Oil was slightly lower on Monday, relatively placid after four sessions of wild swings in price, as efforts continued to dig out the giant container ship clogging the Suez Canal and little new emerged in the demand picture.
Brent oil was down 18 cents, or 0.3%, at $64.39 a barrel by 0141 GMT. U.S. crude fell 22 cents, or 0.4%, to $60.75 a barrel.
Both benchmarks are roughly where they were before the Ever Given became a household name after the container ship got stuck in a narrow portion of the Suez canal last week.
Hundreds of other container ships, bulk carriers and oil-laden tankers are backed up at both ends of the canal as salvage teams intensified excavation and dredging to refloat the 400-metre (440-yard) ship.
“Each day that passes increases the oil on water rather than in the refinery for processing,” said Stephen Innes, chief markets strategist at axi. That “should help to re-tighten the physical market and stabilize prices.”
Oil prices rose more than 4% on Friday, capping a week of wild swings as traders and investors tried to weigh the impact of the blockage of a key trade transit point and the broader effect of lockdowns to stop coronavirus infections.
Prices are getting some support from expectations that the Organization of the Petroleum Exporting Countries and its allies will maintain lower output levels when they meet this week.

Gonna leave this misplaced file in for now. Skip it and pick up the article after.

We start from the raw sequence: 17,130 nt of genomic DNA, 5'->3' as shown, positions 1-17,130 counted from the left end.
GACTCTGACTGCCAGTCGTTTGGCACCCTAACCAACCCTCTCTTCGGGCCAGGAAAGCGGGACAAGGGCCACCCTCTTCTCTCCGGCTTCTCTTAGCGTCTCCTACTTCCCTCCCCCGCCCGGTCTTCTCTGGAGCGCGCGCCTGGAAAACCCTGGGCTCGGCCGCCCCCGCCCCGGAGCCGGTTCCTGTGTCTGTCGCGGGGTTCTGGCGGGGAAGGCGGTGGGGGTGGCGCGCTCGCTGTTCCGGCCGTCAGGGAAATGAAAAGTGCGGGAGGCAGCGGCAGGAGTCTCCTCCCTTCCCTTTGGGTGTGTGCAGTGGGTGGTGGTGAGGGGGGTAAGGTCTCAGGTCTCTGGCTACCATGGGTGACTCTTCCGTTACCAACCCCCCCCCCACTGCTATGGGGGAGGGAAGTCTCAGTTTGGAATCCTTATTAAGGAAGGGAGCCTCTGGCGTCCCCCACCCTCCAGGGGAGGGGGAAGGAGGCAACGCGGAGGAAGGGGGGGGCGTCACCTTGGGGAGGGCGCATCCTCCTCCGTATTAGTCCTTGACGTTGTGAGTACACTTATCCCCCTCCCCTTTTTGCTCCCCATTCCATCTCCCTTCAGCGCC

OPEC+ Outlook on Oil
The all-important OPEC+ meeting scheduled in four days’ time. Energy experts anticipate OPEC+ focus will center on whether they stick to the status quo by extending the current output cuts; as such a change in tone could push Brent crude prices below $60 a barrel momentarily.
Current price actions further reveal Brent crude bears are dominating despite recent upsides as the $63.50 -$65 price area further hint Oil prices head returning to the correctional bearish track; however Brent crude bulls would hold bay at $60 support area as they await a clearer signal of supply disruptions and the outcome of OPEC+ meeting.
The Saudi led coalition had earlier maintained production cuts at higher prices in recent weeks thus look less likely to open the taps, as the third wave of COVID-19 pandemic rattle European markets and certain areas of Australia despite significant progress with COVID-19 vaccines roll out in many parts of the globe,